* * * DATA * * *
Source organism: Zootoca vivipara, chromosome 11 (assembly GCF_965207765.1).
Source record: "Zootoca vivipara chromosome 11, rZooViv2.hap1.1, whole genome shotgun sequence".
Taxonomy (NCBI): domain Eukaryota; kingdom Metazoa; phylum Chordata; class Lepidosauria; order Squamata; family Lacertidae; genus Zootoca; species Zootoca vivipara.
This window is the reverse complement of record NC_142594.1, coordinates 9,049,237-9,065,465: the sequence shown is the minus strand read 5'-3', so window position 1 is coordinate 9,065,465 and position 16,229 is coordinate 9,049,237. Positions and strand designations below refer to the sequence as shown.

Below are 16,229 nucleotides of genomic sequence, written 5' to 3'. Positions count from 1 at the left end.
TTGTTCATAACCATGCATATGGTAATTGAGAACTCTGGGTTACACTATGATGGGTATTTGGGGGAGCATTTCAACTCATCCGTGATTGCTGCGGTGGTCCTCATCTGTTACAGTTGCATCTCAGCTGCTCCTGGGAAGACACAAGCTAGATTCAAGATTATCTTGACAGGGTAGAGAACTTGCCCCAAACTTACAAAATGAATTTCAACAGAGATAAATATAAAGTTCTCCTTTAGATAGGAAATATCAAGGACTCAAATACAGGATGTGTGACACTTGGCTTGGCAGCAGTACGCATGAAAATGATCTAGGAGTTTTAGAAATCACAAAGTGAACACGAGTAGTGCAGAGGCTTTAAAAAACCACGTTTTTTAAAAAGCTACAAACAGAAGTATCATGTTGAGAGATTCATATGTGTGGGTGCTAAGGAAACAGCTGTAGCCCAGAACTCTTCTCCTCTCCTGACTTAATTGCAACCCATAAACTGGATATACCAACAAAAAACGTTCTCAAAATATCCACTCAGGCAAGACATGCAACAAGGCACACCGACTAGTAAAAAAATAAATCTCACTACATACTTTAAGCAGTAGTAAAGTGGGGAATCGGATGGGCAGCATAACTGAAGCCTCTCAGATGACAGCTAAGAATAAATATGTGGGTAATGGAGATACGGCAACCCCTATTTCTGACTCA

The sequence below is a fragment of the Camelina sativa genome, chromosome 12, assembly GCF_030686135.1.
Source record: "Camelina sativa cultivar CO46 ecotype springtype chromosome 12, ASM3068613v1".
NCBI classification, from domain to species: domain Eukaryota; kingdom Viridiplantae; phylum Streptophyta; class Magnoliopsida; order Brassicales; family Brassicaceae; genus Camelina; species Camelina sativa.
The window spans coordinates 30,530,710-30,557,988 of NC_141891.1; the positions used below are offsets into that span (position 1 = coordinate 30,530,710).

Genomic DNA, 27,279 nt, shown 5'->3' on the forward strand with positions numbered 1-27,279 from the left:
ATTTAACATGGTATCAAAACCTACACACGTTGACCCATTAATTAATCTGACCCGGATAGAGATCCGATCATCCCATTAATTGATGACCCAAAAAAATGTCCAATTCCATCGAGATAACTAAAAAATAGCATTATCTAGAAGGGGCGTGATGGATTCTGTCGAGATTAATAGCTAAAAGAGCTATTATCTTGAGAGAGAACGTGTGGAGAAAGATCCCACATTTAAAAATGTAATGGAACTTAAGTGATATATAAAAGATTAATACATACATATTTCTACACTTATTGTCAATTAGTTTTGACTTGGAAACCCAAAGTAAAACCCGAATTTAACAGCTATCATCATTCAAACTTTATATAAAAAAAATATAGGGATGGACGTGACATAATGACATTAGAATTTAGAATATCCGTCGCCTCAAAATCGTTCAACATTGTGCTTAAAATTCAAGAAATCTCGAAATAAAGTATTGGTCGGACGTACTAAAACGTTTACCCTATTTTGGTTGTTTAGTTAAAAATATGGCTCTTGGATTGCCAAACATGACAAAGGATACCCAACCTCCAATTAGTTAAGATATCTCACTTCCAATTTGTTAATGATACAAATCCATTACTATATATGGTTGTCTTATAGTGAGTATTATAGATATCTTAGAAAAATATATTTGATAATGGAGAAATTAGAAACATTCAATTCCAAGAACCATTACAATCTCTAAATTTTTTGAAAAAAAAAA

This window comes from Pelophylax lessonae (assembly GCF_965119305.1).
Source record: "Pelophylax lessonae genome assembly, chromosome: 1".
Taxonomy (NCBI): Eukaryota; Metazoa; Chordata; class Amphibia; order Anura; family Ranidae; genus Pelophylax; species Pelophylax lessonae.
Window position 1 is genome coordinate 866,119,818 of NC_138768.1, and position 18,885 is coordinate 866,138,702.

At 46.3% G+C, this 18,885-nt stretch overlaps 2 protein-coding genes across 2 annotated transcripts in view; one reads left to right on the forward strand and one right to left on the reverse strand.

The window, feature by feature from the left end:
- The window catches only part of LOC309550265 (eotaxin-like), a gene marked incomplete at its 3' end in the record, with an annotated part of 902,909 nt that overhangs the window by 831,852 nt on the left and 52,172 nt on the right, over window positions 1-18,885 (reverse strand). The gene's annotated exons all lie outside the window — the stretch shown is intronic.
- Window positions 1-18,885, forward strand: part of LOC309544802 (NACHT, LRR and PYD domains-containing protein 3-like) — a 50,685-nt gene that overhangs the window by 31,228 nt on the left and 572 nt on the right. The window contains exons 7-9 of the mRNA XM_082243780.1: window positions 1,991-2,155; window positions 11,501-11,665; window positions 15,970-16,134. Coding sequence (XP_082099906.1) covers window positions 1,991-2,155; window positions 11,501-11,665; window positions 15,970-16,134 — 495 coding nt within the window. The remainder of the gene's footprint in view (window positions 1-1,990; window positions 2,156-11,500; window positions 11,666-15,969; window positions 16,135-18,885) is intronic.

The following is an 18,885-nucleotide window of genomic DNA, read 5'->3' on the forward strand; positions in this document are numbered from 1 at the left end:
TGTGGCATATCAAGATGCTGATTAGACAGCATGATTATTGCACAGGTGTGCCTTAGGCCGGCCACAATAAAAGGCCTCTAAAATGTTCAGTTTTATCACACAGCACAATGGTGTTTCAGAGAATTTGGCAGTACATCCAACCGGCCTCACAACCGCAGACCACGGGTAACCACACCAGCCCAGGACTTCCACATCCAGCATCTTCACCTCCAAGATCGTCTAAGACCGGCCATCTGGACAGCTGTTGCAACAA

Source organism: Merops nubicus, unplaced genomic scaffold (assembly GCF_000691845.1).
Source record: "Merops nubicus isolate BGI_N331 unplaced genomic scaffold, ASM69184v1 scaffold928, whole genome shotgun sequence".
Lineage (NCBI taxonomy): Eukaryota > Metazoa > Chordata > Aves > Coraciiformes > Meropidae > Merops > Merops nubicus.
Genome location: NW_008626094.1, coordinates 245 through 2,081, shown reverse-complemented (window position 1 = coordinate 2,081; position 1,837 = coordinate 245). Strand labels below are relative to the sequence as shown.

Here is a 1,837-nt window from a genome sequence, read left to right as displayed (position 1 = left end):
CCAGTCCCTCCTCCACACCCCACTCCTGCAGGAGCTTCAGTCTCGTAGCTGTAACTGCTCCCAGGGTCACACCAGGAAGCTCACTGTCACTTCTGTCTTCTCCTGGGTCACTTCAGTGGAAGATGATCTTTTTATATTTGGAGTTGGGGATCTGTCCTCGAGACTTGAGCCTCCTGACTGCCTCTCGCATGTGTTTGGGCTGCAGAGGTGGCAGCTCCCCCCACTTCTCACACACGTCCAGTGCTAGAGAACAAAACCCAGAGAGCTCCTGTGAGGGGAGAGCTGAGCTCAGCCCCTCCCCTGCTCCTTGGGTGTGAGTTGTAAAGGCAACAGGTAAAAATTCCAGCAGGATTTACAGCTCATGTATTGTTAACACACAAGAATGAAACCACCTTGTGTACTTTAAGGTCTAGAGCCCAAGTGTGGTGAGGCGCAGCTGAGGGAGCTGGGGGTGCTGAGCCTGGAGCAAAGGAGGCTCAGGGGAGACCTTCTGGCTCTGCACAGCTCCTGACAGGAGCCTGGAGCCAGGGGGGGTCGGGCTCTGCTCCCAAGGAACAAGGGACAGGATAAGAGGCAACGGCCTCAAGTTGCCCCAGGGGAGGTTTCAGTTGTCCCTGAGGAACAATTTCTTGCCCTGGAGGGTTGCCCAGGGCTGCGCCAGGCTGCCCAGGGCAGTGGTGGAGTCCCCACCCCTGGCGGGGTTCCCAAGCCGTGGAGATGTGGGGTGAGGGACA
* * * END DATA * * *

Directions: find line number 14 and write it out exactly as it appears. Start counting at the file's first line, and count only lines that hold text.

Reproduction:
Source record: "Pelophylax lessonae genome assembly, chromosome: 1".